With the UK entering a deep recession, policymakers have been forced to consider unprecedented measures in order to support the economy through the coronavirus crisis.
Initiatives such as the ‘furlough’ scheme and widely available mortgage payment holidays would have been unthinkable just a few months ago. And now, the Bank of England is also considering negative interest rates for the first time in its 326-year history.
Giving evidence to the Treasury Select Committee in May, Governor Andrew Bailey said negative rates were under “active review” by the central bank. He added: “We have been looking very carefully at the experience of those other central banks that have used negative rates.”
So, what are negative interest rates? Why are they necessary? And what might they mean for your savings and mortgage?
What are negative interest rates?
If a country’s central bank sets its Base rate below zero, high street banks must pay to deposit cash with it. It is designed as an extreme measure to encourage banks to lend more money, and consequently to stimulate the economy.
In an economic downturn, individuals typically hold onto their money and wait to see some sort of improvement before they decide to spend again. As a result, deflation can become entrenched in the economy.
People stop spending, demand for goods and services declines, prices fall, and people wait for even lower prices before spending. It’s a cycle that can be very hard to break.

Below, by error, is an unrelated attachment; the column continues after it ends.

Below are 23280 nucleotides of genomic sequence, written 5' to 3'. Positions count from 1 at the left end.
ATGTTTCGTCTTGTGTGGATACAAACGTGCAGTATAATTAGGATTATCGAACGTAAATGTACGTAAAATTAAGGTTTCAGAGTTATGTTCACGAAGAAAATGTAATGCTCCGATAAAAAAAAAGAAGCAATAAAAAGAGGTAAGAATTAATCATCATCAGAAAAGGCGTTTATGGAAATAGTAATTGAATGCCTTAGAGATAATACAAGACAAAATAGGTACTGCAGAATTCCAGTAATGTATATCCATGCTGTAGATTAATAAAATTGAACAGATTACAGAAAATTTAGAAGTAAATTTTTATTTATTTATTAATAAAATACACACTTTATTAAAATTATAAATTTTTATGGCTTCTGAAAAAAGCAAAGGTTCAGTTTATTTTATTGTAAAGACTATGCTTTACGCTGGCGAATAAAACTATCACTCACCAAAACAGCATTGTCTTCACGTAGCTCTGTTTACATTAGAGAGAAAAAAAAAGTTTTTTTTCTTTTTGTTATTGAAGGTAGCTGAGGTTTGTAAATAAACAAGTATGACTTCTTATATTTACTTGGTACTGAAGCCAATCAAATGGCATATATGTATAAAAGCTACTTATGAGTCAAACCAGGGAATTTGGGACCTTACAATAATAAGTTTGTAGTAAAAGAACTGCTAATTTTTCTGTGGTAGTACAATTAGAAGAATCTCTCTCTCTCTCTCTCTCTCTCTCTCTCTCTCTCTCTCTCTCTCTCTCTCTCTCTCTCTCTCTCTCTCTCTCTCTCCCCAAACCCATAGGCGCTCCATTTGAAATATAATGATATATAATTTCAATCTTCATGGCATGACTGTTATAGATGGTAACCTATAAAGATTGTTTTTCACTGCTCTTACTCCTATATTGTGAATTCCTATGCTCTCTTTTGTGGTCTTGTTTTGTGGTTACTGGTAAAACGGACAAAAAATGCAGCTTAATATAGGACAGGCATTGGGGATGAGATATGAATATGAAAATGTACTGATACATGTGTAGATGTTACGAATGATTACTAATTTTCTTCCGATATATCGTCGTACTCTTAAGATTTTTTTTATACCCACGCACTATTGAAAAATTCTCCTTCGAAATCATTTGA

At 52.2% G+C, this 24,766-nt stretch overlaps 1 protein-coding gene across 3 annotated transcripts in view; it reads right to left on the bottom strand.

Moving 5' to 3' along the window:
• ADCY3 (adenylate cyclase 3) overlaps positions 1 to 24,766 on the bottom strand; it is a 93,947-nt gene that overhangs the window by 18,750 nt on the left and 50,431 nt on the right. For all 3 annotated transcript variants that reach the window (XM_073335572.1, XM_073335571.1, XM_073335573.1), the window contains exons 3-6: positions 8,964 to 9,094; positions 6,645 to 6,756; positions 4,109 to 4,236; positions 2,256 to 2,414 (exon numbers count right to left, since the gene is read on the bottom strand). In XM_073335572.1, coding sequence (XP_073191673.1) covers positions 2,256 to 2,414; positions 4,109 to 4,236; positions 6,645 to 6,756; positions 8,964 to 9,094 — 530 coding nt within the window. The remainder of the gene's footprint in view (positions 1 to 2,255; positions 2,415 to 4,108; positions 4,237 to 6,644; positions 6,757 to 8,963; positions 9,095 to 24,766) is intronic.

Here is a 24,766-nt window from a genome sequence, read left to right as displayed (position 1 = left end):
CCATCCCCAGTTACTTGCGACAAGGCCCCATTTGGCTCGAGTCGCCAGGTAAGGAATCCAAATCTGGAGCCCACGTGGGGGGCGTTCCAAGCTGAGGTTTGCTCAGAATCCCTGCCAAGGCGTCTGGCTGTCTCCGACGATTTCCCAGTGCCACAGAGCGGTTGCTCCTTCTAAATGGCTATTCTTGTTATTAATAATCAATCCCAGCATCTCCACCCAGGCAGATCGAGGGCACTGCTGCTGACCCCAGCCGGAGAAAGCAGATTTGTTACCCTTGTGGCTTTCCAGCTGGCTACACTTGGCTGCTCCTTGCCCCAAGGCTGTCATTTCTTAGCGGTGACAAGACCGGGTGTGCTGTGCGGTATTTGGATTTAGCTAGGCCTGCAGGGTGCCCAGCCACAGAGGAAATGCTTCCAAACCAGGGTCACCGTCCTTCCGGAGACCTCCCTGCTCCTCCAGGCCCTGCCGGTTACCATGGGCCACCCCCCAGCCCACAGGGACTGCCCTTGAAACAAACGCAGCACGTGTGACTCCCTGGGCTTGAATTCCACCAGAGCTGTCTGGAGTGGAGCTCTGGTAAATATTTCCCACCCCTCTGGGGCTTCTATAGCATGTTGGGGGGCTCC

Negative rates tackle this issue by making it more expensive to hold onto money, and by incentivising spending. The theory is that negative interest rates would make it less appealing to keep money in the bank as, instead of earning interest on their savings, they could be charged a fee by the bank to hold their cash.
Simultaneously, negative interest rates would make it more appealing to borrow money, since it would push loan rates to rock-bottom lows.
Other countries have already adopted a negative interest rate policy. Sweden, Japan and Denmark already have negative rates, while the European Central Bank deposit rate is -0.5%.
Most of the mortgages taken out in the UK in recent years have been on fixed rates. So, if your home loan is on a fixed rate of interest, you won’t see any change to your monthly repayments even if rates were to become negative.
If you have a mortgage that is linked to the Base rate, or to your lender’s Standard Variable Rate (SVR) then it is possible that you will see a reduction in your repayments if rates were to fall again.
A word of caution, however. Most lenders have clauses in their terms and conditions which mean their mortgages have a ‘collar’ below which mortgage rates cannot fall. For example, Nationwide will never reduce the rate it tracks below 0% – so if your mortgage is at Base rate plus 1%, it will never fall below 1%.
In Europe, some banks have offered remarkable deals. In 2019, Denmark’s third-largest lender, Jyske Bank, offered a 10-year loan with a -0.5% annual rate. Essentially, at the end of the term, you owed less than you had repaid. Finland’s Nordea Bank offered 20-year mortgages at 0% interest last year.
While it is possible, it is unlikely that mortgages in the UK will be offered at negative rates. However, the cost of borrowing could still fall. In May, financial analysts Moneyfacts reported that the average rate on two- and five-year fixed mortgage deals had a level not seen since Moneyfacts’ electronic records began in July 2007.